The art of control is to give up control.
In the fable of Chuang Tzu, a disciple of Confucius meets a master boatman. The disciple asks curiously, “Can anyone learn how to handle a boat like you do?”
“Certainly,” said the boatman, “But remember! If you want to be a good boatman, don’t worry about controlling the boat.”
“But if you don’t control the boat, how can you handle it?”
“Don’t worry about the boat, just make sure you can swim!”, smiled the boatman.
Unable to make any sense of the boatman’s teaching, the disciple went to seek Confucius’ advice.
“But of course!”, the sage exclaimed, “A good swimmer will in no time get the knack of boating. If a man can swim under water, he may never have seen a boat before and still know how to handle it. To him, water is the same as dry land. The capsizing of a boat is the same as a cart overturning on land.”
“Ten thousand things may be capsizing and backsliding in the water at the same time right before him. But nothing can affect him. He will be at ease, because the water is flowing inside him as well!” added the sage.
This is how the best performer renders his best.
He has laid the ground for the performance. When it’s time for him to put in his best, he doesn’t have to worry about putting in his best.
He’s like the swimmer who worries not about the water when boating.
When he’s performing, he’s not in the art of performing. He’s in the art of wu wei as taught by Lao Tzu.
He is directed not by his desire, but by the flow of Tao. By letting go of his attachment, he performs without performing. He is at his best by being effortless.
But what if he turns his focus on performing?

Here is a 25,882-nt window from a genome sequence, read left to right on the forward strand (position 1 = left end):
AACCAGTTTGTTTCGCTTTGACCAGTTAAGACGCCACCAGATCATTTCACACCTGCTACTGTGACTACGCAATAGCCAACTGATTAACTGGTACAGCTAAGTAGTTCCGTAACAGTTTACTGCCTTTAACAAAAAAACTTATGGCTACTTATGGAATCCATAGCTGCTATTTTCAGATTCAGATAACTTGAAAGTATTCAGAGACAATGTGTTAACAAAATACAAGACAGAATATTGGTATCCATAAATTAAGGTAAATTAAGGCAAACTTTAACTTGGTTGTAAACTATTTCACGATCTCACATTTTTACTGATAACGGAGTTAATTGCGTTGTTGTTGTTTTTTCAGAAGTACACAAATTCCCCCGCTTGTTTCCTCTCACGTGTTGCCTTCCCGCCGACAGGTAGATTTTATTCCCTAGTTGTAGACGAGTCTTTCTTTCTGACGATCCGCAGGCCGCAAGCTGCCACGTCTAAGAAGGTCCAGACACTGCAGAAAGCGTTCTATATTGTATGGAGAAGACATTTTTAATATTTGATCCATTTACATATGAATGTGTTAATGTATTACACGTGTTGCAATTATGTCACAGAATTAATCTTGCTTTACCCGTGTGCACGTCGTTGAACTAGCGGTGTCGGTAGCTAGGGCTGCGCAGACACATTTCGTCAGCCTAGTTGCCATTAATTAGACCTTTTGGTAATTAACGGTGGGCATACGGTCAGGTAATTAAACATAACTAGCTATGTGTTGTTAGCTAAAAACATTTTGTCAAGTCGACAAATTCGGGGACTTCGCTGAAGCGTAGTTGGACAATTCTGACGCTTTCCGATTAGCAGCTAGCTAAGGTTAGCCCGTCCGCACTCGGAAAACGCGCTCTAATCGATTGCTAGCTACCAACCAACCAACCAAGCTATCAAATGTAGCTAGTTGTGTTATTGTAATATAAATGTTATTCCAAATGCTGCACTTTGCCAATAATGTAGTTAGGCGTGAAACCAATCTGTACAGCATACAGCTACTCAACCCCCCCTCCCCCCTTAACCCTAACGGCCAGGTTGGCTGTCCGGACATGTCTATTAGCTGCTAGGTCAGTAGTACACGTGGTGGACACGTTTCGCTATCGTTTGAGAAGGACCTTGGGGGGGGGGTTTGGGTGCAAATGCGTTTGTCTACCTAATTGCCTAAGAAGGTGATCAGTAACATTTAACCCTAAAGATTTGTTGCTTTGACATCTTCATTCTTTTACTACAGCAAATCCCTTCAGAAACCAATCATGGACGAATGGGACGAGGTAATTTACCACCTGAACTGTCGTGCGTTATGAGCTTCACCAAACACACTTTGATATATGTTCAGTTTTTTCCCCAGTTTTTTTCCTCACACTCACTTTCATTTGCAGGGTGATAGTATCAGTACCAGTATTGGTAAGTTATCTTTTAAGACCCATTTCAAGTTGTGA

It turns his performance into execution, taking the ease and excellence out of the rendition. Alas, he can no longer perform because he’s performing!
Which is the reason a Taoist master could give no reason when a young disciple asked: “What should I be thinking about during meditation? Should I think about my place in the universe, the way I meditate, or not thinking about anything at all?”
Shaking his head, the master said, “I do not know. I’ve never thought about it.”
The master was right, that was how he got the best from his meditation.
How do we think about not thinking? The more we think about not thinking, the more we are thinking!
One way to counter this is to see any thought that comes as simply another thought. Allow the thoughts to come. Do not analyze, do not accept, do not reject.
Let them be simply an unceasing movement, like waves coming in at the shore.
When we see thoughts as movement, preceding thoughts flow away, taking with them our fear. This allows us to savor the world without the burden of analyzing every moment of our experience.
When we do this, we jump out of the endless loop of thinking.
Our mind begins to relax. Radiant thoughts are ready to call on us.
We begin to speak to the universe…
— the harbinger